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The Challenge of Designing Clinical Trials for AIDS-Related Kaposi’s Sarcoma

The Challenge of Designing Clinical Trials for AIDS-Related Kaposi’s Sarcoma

ABSTRACT: Kaposi’s sarcoma (KS) is a frequent cause of morbidity and mortality in patients with human immunodeficiency virus (HIV) infection. Several characteristics of KS pose challenges for the conduct of clinical trials. Kaposi’s sarcoma patients often have multiple, irregularly shaped lesions, making accurate assessment of tumor size difficult. The lesions may have varying degrees of nodularity. Involvement of the lung or other visceral organs often consists of multiple irregular lesions. Conventional oncology staging systems cannot be applied effectively to KS because there is no clear primary lesion. Kaposi’s sarcoma is affected by the status of the underlying HIV infection, and there are reports of KS lesions regressing in response to effective antiretroviral therapy. A system for staging and response assessment in KS, developed by the AIDS Clinical Trials Group (ACTG), has proven to be a useful tool for the conduct of trials in KS. A newer system that also attempts to assess patient benefit in response to therapy is now being developed by the National Cancer Institute, FDA, and AIDS Malignancy Consortium. These tools, as well as careful methodology in the conduct of clinical trials, should help optimize the clinical development and evaluation of new therapies for KS.[ONCOLOGY 12(6):871-884, 1998]

The occurrence, in 1981, of a number of cases of Kaposi’s
sarcoma (KS) in homosexual men in the large coastal cities of the
United States was one of the earliest harbingers of the AIDS
pandemic. Since then, KS has continued to be the most common tumor in
individuals infected with the human immunodeficiency virus
(HIV).[1-4] First described in the 1870s, a classic form of KS is a
relatively infrequent and indolent tumor, occurring predominantly in
elderly men in the Mediterranean region.[5] More recently, in parts
of Africa, KS was noted to occur rather commonly.

African KS patients often have a more aggressive disease course than
do patients with the classic form.[6] Observations in the 1970s
revealed that a subset of patients who had undergone renal
transplantation developed KS.[7,8] However, in the United States, the
AIDS epidemic transformed this disease from a rare condition to a
relatively common medical problem causing substantial morbidity and
mortality. Indeed, the disfigurement resulting from KS is a
constantly visible reminder of the stigma of AIDS. Kaposi’s
sarcoma often causes substantial pain and dysfunction, and is one of
the most distressing aspects of HIV infection for many afflicted patients.

Pathogenesis of Kaposi’s Sarcoma

During the first few years of the AIDS epidemic, relatively little
progress was made toward understanding the pathogenesis of KS. The
effort to understand its pathogenesis, however, was boosted in 1988
by Nakamura, Gallo, and co-workers, who discovered that spindle cells
from KS tumors could be cultured in a conditioned media.[9]
Subsequent studies by Ensoli and other investigators demonstrated
that KS-derived spindle cells produced and responded to a variety of
growth factors (including angiogenic factors).[10,11]

One epidemiologic finding that still puzzled investigators, however,
was that HIV-infected men with a history of sex with men had a
substantially higher incidence of KS than those with other risk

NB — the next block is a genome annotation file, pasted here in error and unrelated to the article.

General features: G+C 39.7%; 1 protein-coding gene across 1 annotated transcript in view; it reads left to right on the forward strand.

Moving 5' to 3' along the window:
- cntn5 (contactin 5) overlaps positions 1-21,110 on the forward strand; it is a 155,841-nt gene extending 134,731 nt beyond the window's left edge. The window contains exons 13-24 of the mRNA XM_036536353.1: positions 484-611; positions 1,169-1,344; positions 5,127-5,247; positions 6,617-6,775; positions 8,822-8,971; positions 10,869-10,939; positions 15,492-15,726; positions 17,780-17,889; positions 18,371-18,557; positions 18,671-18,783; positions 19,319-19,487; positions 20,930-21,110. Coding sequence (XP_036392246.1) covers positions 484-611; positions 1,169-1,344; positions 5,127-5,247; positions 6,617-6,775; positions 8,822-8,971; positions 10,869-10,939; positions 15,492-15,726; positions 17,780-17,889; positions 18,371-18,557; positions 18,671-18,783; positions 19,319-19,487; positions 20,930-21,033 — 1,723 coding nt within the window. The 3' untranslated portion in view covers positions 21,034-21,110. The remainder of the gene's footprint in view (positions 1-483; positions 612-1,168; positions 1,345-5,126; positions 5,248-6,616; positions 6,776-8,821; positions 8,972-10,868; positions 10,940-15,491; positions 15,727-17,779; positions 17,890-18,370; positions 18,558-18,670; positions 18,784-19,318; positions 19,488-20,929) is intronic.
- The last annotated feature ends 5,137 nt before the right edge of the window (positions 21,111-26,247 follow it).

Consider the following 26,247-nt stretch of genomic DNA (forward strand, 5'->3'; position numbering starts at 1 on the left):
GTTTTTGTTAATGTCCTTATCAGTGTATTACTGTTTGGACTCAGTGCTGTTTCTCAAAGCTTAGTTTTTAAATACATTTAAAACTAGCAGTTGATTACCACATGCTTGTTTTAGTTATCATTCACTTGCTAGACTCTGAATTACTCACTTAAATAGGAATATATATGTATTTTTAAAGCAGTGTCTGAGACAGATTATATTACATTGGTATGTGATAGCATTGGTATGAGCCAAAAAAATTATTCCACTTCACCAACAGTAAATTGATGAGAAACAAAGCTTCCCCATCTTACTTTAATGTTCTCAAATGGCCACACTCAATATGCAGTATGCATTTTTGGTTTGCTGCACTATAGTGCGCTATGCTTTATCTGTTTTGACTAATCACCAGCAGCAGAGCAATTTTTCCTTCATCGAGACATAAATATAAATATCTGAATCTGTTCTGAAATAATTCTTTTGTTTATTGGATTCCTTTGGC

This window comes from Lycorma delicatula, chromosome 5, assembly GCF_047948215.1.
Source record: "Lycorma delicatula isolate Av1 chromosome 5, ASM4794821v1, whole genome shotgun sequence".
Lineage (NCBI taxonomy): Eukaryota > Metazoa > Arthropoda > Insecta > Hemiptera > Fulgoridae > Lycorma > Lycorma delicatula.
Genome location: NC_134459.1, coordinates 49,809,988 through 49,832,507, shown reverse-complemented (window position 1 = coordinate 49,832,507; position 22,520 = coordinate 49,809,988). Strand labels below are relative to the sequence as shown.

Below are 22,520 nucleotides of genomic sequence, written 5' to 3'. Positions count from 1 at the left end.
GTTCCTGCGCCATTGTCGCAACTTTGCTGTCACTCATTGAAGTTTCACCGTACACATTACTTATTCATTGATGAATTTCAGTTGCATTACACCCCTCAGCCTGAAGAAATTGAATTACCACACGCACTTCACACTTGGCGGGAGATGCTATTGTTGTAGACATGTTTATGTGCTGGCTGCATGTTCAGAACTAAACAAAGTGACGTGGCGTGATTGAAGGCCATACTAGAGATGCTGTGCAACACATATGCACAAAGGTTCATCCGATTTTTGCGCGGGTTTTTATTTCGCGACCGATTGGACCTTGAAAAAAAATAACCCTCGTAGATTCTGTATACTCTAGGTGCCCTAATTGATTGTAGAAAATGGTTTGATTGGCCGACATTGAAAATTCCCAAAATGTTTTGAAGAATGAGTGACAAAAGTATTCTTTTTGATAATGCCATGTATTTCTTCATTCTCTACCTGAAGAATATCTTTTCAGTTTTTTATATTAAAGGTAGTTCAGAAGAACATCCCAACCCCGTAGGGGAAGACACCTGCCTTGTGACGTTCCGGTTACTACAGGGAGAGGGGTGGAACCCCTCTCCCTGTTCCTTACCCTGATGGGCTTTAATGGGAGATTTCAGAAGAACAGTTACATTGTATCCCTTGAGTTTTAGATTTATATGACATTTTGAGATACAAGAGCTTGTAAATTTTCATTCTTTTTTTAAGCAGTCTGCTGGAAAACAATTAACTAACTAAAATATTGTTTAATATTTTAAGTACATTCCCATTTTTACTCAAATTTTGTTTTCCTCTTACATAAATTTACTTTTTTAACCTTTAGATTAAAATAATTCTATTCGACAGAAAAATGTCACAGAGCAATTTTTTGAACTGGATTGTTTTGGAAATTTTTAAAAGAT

factors.[12] This finding suggested that a second, sexually
transmitted agent caused KS, although, for a number of years, this
agent remained elusive.

In 1994, Moore, Chang, and co-workers reported finding herpes-like
DNA sequences in KS lesions. Subsequent studies revealed that this
represented a new herpesvirus, now termed Kaposi’s
sarcoma-associated herpesvirus (KSHV), or human herpesvirus-8
(HHV-8).[13,14] Essentially, all patients with KS, and a varying
subset of other individuals, are infected with this virus.

Kaposi’s sarcoma-associated herpesvirus/human herpesvirus-8
represents an important if not essential factor in the pathogenesis
of KS.[15-21] It has been found to encode for a number of viral
mimics of human cytokines (such as interleukin-6 [IL-6]) as well as
other factors, such as macrophage inflammatory protein chemokines,
that can potentially stimulate spindle cells and angiogenesis.[22,23]
This line of investigation has already provided important insights
into the pathogenesis of KS, and it could result in important leads
for studies of pathogenesis-based therapies. Indeed, at least two
clinical trials, one testing foscarnet (Foscavir) by Dr. Alfred
Friedman-Kien at New York University Medical Center, and the other by
our group at the National Cancer Institute (NCI) focusing on
cidofovir (Vistide), have been initiated to test such hypotheses.

An important feature of KS lesions is that they are quite vascular,
often with a characteristic purplish hue. Spindle cells present in KS
lesions have been found to produce and respond to a number of
angiogenic factors,[10,24] making this disease a possible and
attractive target for antiangiogenic approaches.[25] The current
research effort to identify novel inhibitors of angiogenesis could
benefit therapy for KS.

Certain features of KS facilitate the assessment of treatment
responses in this disease, not the least of which is the fact that
much of the tumor is visible on the skin. At the same time, however,
quantifying treatment response in KS patients can be quite difficult.
Indeed, this disease poses unique challenges with regard to trial
design and execution. These challenges and some of the approaches
that have been used or are being explored to meet them will be